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Today’s cash cattle market is deceiving

Market Update: It will be a different market in late 2018 compared to late 2017

It’s that time of year when most feedlot and backgrounding operations are running near full capacity and the focus turns to marketing. The live and feeder cattle futures had been quite volatile over the past month when this was written in late December, which can make cattle producers quite nervous.

While the futures market has softened, cash prices have held value. Alberta packers were buying fed cattle in the range of $150 to $153 in early December, which is up $2 to $3 from a month earlier. Feeder cattle prices have traded in a relatively sideways range. As of late December, Simmental-cross medium to heavier flesh steers averaging 810 pounds traded for $203 in central Alberta, which was unchanged from last month. Calves have remained firm through November and December with Charolais-cross steers averaging just under 700 pounds quoted at $217 in southern Alberta. Featherlight steers weighing 400 to 450 pounds traded from $265 to as high as $280 in eastern Saskatchewan.

Looking at the cash markets in Western Canada, one would think the market for fed and feeder cattle would trade sideways to higher during 2018; however, the futures market is providing a different picture.

What are the futures saying?

First, I’ve received many calls from producers asking why the feeder market is so strong. I always say that there are two main factors that drive the current feeder market. First, feedlot margins were quite favourable through 2017 with the exception of the past couple of months. Very simply, if there are three feedlot operators feeding 10 head of cattle and they make $250 per head, on the next round of feeding, each operator will want to feed 15 head. The problem is that there are still only 30 head available. This was the situation this past fall in Western Canada.

The next major factor influencing the feeder cattle price is the expected selling price when the animal is finished. In early November, the April live cattle futures made a contract high of $130 but fell to around $120 in mid-December. This strength in the April live cattle futures along with the equity buildup on the feedlot sector in 2017 drove the feeder market higher this past fall.

Now consider the following futures closes as of Dec. 12, 2017. The table at top shows the April live cattle futures contract closed at $119.625, while the October contract closed at $110.600. The October contract is trading at a $9 discount to the April contract. It’s interesting that the April 2019 contract closed at 113.200.

I always remind producers that the feeder cattle market is the live cattle market five months forward. The March feeder cattle will be sold as fed cattle in August. I want to draw attention to the forward curve on the feeder cattle futures. Notice the price structure is relatively flat for all of 2018. This can be deceiving because the live cattle futures are telling a different story.

If we take an average Alberta yearling price on an 850-pound steer at $202 and use a cost-per-pound gain of $1.05, the fed cattle break-even price in April is about $164. Given the current futures price, the Alberta fed cattle price is expected to be around $154 so it appears that feedlot margins on yearlings next April will be negative $150 per head.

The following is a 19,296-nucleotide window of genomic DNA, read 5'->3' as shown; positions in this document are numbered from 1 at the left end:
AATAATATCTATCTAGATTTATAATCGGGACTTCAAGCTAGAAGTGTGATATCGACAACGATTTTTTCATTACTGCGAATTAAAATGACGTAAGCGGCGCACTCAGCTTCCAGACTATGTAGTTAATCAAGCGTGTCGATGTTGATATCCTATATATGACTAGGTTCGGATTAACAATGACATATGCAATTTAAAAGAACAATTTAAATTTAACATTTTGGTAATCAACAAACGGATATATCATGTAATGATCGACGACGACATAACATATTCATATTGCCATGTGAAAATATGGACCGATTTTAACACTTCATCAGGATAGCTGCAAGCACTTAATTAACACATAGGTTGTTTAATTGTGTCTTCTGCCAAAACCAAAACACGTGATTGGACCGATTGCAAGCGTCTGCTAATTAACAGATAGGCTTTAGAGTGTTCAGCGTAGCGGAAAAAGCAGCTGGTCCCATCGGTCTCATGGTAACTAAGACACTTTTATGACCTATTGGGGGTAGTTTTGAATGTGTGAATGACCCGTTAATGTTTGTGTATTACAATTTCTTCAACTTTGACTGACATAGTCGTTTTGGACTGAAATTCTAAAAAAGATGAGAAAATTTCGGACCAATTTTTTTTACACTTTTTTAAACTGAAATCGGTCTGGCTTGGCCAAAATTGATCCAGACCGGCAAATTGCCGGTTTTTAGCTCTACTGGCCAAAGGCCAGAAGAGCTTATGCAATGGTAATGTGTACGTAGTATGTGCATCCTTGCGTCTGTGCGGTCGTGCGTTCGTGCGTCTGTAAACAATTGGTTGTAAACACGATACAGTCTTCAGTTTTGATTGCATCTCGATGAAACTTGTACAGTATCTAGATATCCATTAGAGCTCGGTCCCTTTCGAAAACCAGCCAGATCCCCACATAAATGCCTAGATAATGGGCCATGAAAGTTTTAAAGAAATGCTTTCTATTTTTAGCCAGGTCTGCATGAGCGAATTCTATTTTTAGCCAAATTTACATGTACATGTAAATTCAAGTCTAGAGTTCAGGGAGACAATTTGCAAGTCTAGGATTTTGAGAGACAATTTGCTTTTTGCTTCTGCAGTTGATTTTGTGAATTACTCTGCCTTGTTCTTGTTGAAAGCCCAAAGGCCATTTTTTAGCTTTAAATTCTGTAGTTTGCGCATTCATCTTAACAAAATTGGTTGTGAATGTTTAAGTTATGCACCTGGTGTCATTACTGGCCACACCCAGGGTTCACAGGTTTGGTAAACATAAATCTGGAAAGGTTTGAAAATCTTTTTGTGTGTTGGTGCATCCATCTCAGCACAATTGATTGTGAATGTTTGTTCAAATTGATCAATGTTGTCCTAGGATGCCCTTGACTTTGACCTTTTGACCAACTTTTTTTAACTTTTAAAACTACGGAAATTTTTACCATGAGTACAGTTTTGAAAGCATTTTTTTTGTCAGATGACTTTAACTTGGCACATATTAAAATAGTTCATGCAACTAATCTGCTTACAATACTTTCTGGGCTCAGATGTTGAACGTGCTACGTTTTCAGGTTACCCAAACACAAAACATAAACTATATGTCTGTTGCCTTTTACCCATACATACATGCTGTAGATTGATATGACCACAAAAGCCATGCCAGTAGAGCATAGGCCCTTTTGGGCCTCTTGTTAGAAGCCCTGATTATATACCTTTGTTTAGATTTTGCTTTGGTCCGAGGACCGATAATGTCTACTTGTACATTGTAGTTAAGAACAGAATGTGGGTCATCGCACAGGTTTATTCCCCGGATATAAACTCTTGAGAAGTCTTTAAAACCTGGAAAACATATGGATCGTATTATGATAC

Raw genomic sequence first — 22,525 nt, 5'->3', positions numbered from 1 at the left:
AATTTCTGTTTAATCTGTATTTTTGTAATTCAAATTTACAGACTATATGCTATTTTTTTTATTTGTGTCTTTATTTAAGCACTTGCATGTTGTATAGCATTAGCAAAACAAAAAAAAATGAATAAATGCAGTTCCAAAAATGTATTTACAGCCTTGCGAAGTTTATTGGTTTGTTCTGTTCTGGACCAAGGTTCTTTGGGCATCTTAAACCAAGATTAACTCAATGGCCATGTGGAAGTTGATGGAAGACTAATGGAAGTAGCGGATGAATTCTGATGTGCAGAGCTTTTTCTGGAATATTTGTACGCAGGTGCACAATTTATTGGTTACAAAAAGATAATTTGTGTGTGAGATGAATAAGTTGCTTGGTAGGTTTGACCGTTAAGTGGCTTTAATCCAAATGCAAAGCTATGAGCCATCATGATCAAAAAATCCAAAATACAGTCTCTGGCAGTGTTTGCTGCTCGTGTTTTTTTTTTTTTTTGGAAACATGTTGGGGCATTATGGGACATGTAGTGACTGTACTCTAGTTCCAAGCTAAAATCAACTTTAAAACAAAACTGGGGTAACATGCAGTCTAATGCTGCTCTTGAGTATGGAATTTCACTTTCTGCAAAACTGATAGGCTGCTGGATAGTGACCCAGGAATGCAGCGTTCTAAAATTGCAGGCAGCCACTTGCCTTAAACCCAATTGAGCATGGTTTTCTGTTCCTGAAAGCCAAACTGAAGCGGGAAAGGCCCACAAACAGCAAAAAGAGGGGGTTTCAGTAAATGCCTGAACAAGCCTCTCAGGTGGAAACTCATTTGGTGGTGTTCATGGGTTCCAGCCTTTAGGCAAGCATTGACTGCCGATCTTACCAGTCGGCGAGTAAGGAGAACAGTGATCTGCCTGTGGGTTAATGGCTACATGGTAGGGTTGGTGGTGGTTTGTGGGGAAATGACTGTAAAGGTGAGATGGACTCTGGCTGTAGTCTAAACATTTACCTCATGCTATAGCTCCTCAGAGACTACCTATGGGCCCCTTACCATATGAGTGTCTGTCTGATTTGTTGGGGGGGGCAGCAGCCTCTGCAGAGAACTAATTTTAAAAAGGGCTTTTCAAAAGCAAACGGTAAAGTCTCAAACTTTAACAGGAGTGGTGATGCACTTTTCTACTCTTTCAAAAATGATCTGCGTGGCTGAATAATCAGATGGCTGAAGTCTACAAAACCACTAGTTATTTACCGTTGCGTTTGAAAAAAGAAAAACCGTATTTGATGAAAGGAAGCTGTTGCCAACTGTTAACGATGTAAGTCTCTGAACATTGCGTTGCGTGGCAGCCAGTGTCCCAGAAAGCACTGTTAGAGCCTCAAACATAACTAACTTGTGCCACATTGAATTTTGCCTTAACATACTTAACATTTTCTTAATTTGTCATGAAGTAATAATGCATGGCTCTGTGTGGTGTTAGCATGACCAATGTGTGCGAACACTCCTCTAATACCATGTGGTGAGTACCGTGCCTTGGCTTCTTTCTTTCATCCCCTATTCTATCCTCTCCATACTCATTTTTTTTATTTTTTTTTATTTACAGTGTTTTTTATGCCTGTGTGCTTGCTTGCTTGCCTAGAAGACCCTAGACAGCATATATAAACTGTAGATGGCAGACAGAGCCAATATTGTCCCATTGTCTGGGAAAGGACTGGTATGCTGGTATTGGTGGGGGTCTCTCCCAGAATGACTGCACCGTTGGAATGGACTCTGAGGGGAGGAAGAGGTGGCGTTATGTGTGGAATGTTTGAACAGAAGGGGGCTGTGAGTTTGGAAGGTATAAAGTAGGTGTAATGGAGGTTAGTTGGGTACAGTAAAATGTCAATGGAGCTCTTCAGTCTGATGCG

Backgrounding operators who bought calves this past October have a higher probability of making a decent margin. If the yearling price remains relatively flat, margins will probably turn out to be about $50 to $80 per head. However, feedlot operators who bought calves for finishing in the fall of 2017 for the August 2018 fed cattle market are also going to be under water by $140 to $160 per head.

And then look at the August and September feeder cattle closes. The market for next fall looks as though cash prices will be similar to 2017. We have to remember, that next fall, feedlots will have experienced negative margins on unhedged cattle for an extended period. On top of this, the U.S. cattle herd continues to expand. The 2018 calf crop will be the fourth consecutive year-over-year increase of one million head or more.

It appears the August and September 2018 feeder markets are relatively overpriced. Feedlot margins will have hovered in red ink for an extended period and the market will be contending with a burdensome supply situation.

So for the fall of 2018, we’ll see the opposite environment of the past 2017 fall. Each cattle feeder will only need to buy 75 per cent of the volume purchased in 2017 and there will be additional supplies. Cow-calf producers need to brace themselves for this environment. During the fall of 2018, cash feeder prices could be trading $20 to $30 below current values.

It appears the August and September 2018 feeder markets are relatively overpriced. Feedlot margins will have hovered in red ink for an extended period and the market will be contending with a burdensome supply situation.

So for the fall of 2018, we’ll see the opposite environment of the past 2017 fall. Each cattle feeder will only need to buy 75 per cent of the volume purchased in 2017 and there will be additional supplies. Cow-calf producers need to brace themselves for this environment. During the fall of 2018, cash feeder prices could be trading $20 to $30 below current values.

photo: File

About the author

Columnist

Jerry Klassen manages the Canadian office of Swiss-based grain trader GAP  SA Grains and Produits Ltd., and is president and founder of Resilient Capital specializing in proprietary commodity futures trading and market analysis. Jerry consults with feedlots on risk management and writes a weekly cattle market commentary. He can be reached at 204 504 8339.

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